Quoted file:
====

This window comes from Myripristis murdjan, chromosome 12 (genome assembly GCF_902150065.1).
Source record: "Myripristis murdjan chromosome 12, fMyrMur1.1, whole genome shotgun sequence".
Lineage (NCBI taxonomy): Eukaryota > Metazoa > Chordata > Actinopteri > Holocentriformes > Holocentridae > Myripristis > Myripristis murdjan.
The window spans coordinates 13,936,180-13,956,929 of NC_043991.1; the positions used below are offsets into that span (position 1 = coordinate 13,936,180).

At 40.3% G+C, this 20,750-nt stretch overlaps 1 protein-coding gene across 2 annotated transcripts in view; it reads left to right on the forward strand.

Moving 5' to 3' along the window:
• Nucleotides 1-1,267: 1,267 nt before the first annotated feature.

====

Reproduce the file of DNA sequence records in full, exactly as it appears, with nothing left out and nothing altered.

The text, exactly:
This window comes from Myripristis murdjan, chromosome 12 (genome assembly GCF_902150065.1).
Source record: "Myripristis murdjan chromosome 12, fMyrMur1.1, whole genome shotgun sequence".
Lineage (NCBI taxonomy): Eukaryota > Metazoa > Chordata > Actinopteri > Holocentriformes > Holocentridae > Myripristis > Myripristis murdjan.
The window spans coordinates 13,936,180-13,956,929 of NC_043991.1; the positions used below are offsets into that span (position 1 = coordinate 13,936,180).

At 40.3% G+C, this 20,750-nt stretch overlaps 1 protein-coding gene across 2 annotated transcripts in view; it reads left to right on the forward strand.

Moving 5' to 3' along the window:
• Nucleotides 1-1,267: 1,267 nt before the first annotated feature.